I began a study of my ancestors, the Broyles, Laffittes, and Boyds, having in mind the preparation of some simple outline for myself and for my immediate family. But, in time, it seemed desirable to add much more data than I had intended, and I would like now to have all of my relatives have if possible one or more copies of the collected information.
            A Family Tree of each family is also available – a blue print with blue letters on a white background. The actual cost of the blue print for the Broyles Family, with the mailing tube, and the postage, etc., is $1.14. The Laffitte and Boyd Trees $1.00 each.
            I have only a limited number of addresses of members of these families, so I hope that those of you who received this letter will send additional addresses to me, or notify those who do not receive a letter that the books and blue prints are to be had without cost.
            To obtain copies please send your request, enclosing the amount of payment necessary. Print your full name and address – (1) on the back of the envelope, and (2) in the letter. I shall use the envelope to have the publication and the blue prints addressed and sent, and I shall keep the letters in my files.
            The books and blue prints will be sent out in batches, not singly, so that there may be some delay in their reaching you. If you do not receive the data within a few weeks please write to me again. I shall not have time to acknowledge the receipt of all the letters. But I shall certainly send the book and the blue prints if I receive a suitable request.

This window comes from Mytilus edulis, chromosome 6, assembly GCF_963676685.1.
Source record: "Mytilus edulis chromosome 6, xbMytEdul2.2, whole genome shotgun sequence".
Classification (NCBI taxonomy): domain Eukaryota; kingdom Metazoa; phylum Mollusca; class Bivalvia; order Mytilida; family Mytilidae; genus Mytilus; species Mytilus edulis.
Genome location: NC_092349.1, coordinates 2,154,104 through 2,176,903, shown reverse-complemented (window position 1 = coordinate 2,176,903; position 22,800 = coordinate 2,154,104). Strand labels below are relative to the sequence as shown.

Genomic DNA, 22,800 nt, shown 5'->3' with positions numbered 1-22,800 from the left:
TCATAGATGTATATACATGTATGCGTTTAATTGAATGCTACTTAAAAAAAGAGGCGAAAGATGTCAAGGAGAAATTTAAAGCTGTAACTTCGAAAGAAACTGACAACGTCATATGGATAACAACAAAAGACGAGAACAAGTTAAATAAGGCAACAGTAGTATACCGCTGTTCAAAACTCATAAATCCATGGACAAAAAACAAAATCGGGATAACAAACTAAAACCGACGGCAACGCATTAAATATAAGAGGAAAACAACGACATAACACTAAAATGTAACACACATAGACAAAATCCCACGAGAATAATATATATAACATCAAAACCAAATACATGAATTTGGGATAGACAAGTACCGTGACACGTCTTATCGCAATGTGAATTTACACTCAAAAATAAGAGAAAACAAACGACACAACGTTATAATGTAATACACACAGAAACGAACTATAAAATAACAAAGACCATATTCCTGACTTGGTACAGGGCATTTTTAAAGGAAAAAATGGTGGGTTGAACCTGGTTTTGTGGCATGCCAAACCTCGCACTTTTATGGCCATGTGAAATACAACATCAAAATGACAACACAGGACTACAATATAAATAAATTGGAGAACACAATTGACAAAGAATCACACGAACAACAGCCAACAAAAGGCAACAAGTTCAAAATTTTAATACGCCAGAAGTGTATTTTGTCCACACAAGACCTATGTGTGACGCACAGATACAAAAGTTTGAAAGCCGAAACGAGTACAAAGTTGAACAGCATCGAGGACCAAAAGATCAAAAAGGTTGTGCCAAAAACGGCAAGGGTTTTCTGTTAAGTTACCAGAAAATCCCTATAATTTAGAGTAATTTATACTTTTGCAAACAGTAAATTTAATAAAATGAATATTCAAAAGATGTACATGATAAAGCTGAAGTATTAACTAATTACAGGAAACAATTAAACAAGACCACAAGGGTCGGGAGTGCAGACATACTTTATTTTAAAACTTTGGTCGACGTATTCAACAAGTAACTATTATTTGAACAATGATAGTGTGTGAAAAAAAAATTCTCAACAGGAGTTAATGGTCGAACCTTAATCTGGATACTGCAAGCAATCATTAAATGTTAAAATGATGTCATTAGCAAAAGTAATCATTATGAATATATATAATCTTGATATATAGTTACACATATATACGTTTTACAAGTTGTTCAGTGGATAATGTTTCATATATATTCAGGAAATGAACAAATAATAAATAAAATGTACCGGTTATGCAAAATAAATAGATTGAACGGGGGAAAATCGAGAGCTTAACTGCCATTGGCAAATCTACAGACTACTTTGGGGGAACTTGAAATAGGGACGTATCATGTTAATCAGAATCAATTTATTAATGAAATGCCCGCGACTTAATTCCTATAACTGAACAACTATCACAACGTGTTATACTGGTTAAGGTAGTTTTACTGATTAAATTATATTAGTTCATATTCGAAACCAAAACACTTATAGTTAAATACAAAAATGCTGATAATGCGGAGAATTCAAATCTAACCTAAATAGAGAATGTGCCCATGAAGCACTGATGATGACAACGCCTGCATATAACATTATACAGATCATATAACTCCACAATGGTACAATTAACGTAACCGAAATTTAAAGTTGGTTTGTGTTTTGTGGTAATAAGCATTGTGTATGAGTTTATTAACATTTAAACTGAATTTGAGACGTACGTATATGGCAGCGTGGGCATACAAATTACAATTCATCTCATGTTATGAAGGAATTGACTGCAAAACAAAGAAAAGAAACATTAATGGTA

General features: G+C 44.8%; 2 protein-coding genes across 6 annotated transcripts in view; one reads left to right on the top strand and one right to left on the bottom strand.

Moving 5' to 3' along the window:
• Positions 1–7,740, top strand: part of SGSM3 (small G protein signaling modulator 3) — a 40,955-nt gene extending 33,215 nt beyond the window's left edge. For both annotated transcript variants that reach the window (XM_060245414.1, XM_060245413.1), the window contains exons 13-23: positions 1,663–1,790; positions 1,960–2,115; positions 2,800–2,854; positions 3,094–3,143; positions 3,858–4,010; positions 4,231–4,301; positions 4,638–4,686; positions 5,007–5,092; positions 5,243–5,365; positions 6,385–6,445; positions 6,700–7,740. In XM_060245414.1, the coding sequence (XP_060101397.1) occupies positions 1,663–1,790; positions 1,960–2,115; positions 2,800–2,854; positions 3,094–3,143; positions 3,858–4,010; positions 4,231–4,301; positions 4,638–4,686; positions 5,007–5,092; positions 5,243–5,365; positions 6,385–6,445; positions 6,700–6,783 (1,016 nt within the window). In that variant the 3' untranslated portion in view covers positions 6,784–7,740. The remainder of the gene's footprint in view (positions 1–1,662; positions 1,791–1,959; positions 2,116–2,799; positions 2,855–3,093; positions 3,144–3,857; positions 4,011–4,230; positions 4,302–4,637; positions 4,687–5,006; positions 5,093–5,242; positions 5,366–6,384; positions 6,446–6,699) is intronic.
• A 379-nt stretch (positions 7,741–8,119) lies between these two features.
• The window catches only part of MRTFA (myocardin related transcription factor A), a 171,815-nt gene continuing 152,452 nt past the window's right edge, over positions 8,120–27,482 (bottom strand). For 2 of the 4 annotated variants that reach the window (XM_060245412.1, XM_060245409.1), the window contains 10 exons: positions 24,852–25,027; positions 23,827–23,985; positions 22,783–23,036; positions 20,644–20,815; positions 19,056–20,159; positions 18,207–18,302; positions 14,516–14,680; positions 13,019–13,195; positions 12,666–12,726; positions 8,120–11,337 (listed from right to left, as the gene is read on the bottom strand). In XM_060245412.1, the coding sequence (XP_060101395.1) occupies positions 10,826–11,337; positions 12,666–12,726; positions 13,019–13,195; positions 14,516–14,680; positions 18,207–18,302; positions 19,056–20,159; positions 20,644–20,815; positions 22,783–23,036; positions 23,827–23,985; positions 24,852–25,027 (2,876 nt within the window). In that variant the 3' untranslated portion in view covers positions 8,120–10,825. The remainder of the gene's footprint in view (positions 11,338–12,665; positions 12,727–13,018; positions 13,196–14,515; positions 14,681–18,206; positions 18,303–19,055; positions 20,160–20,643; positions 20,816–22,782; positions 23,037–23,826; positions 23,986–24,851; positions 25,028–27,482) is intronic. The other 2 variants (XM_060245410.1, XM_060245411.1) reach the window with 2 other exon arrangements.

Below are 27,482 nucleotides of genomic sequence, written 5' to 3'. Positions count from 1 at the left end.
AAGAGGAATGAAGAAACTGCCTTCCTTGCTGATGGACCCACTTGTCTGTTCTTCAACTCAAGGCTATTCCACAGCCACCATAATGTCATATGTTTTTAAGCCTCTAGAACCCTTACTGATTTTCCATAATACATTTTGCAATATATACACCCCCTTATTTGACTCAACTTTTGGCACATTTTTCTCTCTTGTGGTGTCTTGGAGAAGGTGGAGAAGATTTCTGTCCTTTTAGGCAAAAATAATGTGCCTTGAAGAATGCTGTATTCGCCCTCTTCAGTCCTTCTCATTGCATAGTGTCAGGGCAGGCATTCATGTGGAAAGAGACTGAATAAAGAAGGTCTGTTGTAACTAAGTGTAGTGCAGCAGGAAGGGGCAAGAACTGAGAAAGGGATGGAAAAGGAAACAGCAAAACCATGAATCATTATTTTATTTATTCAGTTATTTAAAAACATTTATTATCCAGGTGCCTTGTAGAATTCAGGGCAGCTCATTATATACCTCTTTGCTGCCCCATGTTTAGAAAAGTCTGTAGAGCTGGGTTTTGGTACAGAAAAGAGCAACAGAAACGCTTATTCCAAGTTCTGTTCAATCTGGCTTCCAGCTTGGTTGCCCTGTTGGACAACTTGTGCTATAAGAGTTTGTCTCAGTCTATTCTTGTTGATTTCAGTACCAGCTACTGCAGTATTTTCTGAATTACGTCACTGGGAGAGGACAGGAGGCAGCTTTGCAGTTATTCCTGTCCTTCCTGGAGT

Montague Laffitte Boyd, M.D.
                                                         2560 Habersham Road, N.W.
                                                         Atlanta 5, Georgia

P.S.   I find that I shall have to do over the Boyd and Laffitte Family Trees. I shall complete them as quickly as I can, within a week or two, at least.

envelope for 1960 letter from Atlanta Georgia to Columbus Ohio regarding the publication of a volume on the Broyles family genealogy


  1. SOMEBODY back in the 1980s did a project on my husband's surname. I think she had a crew going through phone books in libraries so she could send a letter to everyone who might be interested in her project. Of course, my father-in-law bought one. I recall everyone looking at the book and being disappointed they couldn't quite figure out where they fit in. If my calculations are right, the 1920 census probably wasn't available then.

    I own the Armentrout book, the biggest book on my shelf -- it's about 3" thick and weighs a ton. The author did an update about 20 years ago and I submitted 2 little "corrections." I wish he'd do another update because I'd have a lot more to say now.

    1. A corollary to all these observations is that, given all our connectivity at this point, we also can compile loads more data than those researchers back in the 1980s and before could do. That surely includes being able to now send multiple corrections to those brave souls who did stick their necks out there and publish books.

      Come to think of it, Wendy, you now probably have enough to publish a book or two of your own!

  2. I have some of those books at the museum...they are labors of love for sure:)

    1. I'm so glad those researchers were willing to put themselves through all that work. Yes, Far Side, labors of love for sure!

      There is nothing like the feeling when you find your own family's name in a genealogy book and can see how you are connected to the big picture. I know that was a compelling experience for me when I first started out researching.

  3. Yes, there is something thrilling about seeing "someone you know" in print!